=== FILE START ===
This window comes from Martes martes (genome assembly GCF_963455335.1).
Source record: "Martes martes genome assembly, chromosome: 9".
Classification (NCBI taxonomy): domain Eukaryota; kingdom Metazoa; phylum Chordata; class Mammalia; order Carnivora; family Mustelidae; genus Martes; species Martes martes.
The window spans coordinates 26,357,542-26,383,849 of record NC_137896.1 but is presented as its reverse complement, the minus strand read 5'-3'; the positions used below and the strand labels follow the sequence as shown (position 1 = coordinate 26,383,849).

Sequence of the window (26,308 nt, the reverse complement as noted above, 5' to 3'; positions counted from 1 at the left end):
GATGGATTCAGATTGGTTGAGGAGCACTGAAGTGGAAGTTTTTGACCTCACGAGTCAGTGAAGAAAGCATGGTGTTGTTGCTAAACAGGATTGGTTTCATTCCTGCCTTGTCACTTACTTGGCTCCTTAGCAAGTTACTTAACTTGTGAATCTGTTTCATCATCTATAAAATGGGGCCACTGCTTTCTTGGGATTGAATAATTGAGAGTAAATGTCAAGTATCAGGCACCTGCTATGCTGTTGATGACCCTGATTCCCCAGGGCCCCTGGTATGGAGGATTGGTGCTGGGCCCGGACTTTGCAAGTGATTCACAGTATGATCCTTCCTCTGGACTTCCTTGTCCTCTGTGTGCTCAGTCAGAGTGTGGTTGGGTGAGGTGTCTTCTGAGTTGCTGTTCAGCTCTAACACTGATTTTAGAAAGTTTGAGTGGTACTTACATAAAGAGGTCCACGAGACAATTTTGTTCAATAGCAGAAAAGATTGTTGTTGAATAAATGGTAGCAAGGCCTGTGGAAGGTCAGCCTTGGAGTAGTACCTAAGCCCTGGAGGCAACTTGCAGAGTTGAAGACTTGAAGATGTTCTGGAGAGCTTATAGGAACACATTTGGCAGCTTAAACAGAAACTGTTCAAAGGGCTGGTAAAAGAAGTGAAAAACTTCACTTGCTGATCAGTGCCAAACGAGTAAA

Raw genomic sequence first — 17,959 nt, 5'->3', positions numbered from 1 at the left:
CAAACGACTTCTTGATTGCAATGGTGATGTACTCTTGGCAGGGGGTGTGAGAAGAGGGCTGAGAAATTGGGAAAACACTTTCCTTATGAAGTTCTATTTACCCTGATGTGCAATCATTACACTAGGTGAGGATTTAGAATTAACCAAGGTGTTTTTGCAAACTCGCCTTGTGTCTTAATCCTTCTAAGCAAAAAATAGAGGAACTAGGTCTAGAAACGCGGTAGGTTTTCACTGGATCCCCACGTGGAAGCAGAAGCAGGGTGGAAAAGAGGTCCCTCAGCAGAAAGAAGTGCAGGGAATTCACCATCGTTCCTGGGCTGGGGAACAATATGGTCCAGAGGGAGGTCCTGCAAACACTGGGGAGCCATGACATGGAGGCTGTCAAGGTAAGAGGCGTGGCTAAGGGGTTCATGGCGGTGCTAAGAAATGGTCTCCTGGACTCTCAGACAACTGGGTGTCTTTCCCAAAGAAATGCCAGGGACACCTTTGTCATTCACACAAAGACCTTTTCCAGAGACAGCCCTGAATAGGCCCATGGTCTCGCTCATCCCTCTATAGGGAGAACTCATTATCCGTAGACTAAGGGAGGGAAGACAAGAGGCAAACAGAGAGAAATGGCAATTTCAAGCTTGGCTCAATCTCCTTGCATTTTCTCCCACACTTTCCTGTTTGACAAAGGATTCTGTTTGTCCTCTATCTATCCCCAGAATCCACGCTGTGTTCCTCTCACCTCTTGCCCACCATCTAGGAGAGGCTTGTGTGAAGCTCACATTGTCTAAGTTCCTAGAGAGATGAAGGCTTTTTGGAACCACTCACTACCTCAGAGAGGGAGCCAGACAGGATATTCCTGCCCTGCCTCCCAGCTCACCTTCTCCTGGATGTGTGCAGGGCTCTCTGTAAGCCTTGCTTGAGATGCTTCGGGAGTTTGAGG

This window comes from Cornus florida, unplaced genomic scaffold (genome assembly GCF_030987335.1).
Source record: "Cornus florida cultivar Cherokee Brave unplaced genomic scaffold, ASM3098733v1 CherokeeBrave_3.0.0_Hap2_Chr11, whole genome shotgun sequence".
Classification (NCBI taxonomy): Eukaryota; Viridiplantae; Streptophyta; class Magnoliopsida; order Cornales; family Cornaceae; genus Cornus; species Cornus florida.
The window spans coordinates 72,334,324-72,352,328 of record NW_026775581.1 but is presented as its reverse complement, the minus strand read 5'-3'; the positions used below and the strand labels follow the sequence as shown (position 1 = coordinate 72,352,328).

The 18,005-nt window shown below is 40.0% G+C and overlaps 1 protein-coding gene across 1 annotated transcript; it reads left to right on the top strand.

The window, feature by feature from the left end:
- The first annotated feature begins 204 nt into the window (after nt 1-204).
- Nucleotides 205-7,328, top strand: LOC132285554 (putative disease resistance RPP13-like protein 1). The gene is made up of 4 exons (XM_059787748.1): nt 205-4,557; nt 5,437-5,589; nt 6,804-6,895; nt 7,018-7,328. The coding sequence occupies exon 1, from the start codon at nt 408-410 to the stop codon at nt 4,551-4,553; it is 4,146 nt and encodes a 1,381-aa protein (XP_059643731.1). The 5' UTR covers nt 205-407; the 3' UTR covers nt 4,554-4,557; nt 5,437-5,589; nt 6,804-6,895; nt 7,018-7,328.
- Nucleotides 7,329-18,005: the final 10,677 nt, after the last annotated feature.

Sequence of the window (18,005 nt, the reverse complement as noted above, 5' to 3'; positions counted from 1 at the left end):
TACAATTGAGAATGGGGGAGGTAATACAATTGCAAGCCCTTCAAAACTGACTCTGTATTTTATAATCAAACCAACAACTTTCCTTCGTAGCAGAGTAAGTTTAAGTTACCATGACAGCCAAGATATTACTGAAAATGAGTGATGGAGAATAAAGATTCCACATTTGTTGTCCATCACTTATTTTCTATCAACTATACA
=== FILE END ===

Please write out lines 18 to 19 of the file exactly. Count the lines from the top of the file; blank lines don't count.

Sequence of the window (18,005 nt, the reverse complement as noted above, 5' to 3'; positions counted from 1 at the left end):
TACAATTGAGAATGGGGGAGGTAATACAATTGCAAGCCCTTCAAAACTGACTCTGTATTTTATAATCAAACCAACAACTTTCCTTCGTAGCAGAGTAAGTTTAAGTTACCATGACAGCCAAGATATTACTGAAAATGAGTGATGGAGAATAAAGATTCCACATTTGTTGTCCATCACTTATTTTCTATCAACTATACA